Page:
Van Vrekhem makes a convincing case that there actually wasn't any such thing as "Nazism" in any consistently articulate sense. Much less was Nazi Germany primarily "fascist." Rather, its ultimate principle was not only the fuhrer in general, but Hitler in particular. Truly, just as Christianity is not fundamentally a religion of "ideas" but of a person, so too can it be said that Nazism was a man. Furthermore, as we shall see, he was most definitely a kind of "word made flesh," only in a very different sense than that with which we are familiar.

Nevertheless -- and this is another key point -- the Hitler phenomenon could not have occurred in the absence of our intuition of the cosmic principle that allows word to become flesh. In other words, it was as if Hitler were hijacking a legitimate channel for a very illegitimate end. But when you think about it, this is not fundamentally different than when someone uses language in order to lie. Our cosmos is created in such a way that objects and symbols may embody, encode, and transmit truth. But for that very same reason, they may encode and convey lies. Likewise, if art is to exist, it will be capable of transmitting the celestial beauty from above as well as diabolical ugliness from below.

Van Vrekhem goes into considerable detail about the utter trauma sustained by the German people in the wake of losing World War I. For most Americans, our history has been so comparatively uneventful that we just can't imagine what it would be like for every pillar of stability to be obliterated. I suppose we got a taste of it in the Great Depression, which was precisely why so many nations lurched toward a fascist solution.

There is no doubt that FDR rode to power on a similar messianic wave as Hitler, which is precisely what allowed him to usurp and wield presidential power in a theretofore unprecedented way. Most of what FDR did was demonstrably harmful to the economy, but the need was so deep for a "strong man from above," that the people actually embraced it. Again, there was a kind of perfect resonance between the messiah and the masses. (We will later discuss this in the context of Obamania, as it is a reflection of these same enduring principles.)

Now, to back up a bit, there is no doubt that man has been dealing with an ongoing existential crisis with the onset of modernity. I'm not going to press the point, partly because it's just too obvious, but the rupture between the Middle Ages and the scientific revolution was so great, that we are still dealing with its implications. It is as if there are tectonic plates in human time, more or less continuous planes that occasionally shift, causing an earthquake in history. One such quake was the "axial period," during which most of the world's revelations were downloaded from above.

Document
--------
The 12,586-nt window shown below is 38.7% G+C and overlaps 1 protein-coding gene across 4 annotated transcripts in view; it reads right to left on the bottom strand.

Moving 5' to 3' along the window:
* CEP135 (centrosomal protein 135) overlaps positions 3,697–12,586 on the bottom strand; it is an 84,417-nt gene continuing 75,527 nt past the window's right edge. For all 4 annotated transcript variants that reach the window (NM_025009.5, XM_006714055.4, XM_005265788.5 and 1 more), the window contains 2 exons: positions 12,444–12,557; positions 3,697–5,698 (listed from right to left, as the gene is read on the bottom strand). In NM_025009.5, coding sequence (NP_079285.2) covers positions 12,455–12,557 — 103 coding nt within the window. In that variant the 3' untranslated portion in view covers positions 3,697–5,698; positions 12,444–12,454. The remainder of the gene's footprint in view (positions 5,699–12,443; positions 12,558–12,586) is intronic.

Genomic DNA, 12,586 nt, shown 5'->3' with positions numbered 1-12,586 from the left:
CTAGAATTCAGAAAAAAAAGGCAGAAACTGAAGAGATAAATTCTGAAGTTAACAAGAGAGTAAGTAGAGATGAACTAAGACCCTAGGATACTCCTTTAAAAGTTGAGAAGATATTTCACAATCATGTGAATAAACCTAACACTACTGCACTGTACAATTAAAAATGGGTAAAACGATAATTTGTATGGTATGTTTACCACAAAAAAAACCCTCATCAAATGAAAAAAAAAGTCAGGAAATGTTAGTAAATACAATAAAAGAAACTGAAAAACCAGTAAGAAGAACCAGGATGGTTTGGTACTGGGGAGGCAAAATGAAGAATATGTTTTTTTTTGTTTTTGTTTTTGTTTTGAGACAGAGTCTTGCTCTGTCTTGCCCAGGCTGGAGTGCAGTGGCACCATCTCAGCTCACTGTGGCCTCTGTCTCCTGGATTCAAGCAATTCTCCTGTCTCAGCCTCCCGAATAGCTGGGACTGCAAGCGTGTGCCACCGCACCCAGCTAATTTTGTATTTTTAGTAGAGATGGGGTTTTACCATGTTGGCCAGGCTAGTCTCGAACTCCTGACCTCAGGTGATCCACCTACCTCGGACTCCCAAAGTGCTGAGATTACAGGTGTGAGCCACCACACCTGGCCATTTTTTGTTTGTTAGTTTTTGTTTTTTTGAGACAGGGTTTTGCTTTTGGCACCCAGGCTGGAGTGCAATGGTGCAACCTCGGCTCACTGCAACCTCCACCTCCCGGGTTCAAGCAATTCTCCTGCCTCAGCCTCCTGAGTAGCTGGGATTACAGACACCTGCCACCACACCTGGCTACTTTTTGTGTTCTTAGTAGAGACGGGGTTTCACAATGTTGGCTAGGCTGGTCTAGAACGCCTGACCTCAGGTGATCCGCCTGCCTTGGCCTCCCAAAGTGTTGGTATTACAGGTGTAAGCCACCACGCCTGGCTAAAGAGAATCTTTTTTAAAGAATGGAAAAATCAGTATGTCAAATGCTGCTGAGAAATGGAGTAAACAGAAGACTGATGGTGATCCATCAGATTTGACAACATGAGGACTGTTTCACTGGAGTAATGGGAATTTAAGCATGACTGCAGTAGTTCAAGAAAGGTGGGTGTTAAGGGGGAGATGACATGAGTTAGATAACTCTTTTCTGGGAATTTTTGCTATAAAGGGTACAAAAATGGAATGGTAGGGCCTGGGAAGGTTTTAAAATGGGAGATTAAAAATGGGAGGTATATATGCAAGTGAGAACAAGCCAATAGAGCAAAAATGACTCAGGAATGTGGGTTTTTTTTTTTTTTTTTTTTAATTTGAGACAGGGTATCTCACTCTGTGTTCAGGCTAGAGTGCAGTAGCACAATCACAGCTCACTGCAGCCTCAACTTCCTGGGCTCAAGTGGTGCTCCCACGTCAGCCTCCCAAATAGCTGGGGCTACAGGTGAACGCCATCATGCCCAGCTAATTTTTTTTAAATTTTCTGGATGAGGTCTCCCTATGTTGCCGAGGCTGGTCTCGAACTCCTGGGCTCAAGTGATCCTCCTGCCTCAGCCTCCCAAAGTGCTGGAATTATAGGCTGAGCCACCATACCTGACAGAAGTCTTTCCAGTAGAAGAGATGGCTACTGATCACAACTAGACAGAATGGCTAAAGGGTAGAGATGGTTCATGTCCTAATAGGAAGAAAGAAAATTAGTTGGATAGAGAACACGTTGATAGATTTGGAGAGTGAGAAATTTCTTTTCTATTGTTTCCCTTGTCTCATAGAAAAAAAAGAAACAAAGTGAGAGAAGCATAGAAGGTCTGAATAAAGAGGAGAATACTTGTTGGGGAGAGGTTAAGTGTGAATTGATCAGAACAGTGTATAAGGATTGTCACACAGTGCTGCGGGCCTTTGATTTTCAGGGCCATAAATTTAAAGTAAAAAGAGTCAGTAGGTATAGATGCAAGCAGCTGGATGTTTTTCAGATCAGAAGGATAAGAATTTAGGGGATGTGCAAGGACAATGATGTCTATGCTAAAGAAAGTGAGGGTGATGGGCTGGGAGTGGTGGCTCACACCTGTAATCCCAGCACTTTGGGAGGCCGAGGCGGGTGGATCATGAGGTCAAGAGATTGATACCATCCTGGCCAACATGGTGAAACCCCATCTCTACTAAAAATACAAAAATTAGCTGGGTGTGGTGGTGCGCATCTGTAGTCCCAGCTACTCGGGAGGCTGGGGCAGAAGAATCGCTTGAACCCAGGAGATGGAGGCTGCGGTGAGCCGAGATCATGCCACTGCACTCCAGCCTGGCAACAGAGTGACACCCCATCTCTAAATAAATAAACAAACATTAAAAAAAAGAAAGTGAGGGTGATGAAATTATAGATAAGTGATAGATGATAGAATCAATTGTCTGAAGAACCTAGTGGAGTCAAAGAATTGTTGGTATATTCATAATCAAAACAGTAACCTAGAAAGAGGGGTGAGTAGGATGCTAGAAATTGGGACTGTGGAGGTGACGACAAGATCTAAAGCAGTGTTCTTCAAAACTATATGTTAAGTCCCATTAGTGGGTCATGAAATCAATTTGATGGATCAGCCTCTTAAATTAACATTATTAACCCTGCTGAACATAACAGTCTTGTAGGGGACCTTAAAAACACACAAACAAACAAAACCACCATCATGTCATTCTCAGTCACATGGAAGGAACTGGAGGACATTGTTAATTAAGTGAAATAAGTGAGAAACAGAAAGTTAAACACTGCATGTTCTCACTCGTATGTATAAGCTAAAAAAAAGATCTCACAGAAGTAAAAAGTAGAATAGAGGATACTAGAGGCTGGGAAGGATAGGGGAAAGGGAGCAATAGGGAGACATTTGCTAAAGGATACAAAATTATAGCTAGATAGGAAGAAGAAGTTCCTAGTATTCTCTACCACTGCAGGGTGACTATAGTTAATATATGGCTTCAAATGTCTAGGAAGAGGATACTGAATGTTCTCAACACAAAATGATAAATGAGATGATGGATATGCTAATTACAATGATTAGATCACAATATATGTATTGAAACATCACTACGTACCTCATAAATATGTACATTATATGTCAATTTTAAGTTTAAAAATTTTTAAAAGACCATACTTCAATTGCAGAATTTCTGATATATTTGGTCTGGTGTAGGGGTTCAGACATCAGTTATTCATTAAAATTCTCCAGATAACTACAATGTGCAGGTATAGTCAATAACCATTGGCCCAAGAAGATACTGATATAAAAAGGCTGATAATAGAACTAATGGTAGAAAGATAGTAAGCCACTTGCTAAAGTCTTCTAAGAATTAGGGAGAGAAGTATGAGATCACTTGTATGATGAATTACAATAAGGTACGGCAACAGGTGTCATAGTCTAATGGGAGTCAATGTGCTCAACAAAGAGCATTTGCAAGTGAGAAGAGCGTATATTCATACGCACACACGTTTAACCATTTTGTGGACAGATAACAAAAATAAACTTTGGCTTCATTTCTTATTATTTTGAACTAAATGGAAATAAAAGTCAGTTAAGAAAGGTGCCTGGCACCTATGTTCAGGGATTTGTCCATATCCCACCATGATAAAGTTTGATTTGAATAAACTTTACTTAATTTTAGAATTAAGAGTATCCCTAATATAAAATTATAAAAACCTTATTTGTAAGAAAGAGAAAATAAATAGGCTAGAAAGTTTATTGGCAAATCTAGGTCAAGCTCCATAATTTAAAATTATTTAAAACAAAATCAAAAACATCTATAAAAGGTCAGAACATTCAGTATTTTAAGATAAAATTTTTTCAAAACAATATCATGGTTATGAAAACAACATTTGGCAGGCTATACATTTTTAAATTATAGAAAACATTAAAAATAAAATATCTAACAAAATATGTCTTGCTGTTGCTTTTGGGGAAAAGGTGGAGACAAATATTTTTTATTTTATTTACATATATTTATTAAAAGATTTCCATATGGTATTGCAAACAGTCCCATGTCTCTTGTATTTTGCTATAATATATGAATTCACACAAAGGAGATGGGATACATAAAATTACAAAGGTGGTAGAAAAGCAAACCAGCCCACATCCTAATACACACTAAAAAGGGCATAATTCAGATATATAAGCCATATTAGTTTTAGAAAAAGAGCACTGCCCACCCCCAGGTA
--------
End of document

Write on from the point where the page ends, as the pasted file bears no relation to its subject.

Then, after the world was largely oriented around these revelations came the massive quake of the free markets, democracy, and the industrial and scientific revolutions. In his book Modern Fascism, Veith discusses the deep alienation that resulted from the dramatic change from an agrarian, religious, hierarchical, and essentially timeless (or cyclical) existence to one that was suddenly ordered around the machine, the clock, democracy, and (small r) reason.

If we say that man appeared approximately 200,000 years ago, his outward circumstances changed little between then and the Agricultural Revolution some 10,000 years ago. Afterwards not a lot changed for the average Joe until the Industrial Revolution, beginning in the 18th century. So in the overall scheme of things, our current lifestyle is truly just a blip -- 300 years out of a total of 200,000. No wonder, therefore, that humans have such a strongly romantic and nostalgic streak.

But some people are more romantic than others, none more so than the late 18th and early 19th century Germans -- perhaps as a reaction to how rapidly they found themselves hurtling into a new and unknown world. While they apparently represented the apex of "civilization" by the onset of World War I, that civilization was superimposed, so to speak, on some very experience-near collective memories of blood, soil, and mythology that were not just bubbling under the surface, but existing side by side with the advances.

Back to that idea in just a moment, but we can get a glimpse of the same phenomenon in our contemporary culture, in which, for example, the most cutting edge science exists side by side with the most primitive new age magic and mythology, a la Deepak and his ilk. Instead of seeing these things as opposed (i.e. scientistic fairy tales and new age mythology), perhaps we should see the new age as a kind of fascist revolt against the anti-humanism of postmodernity.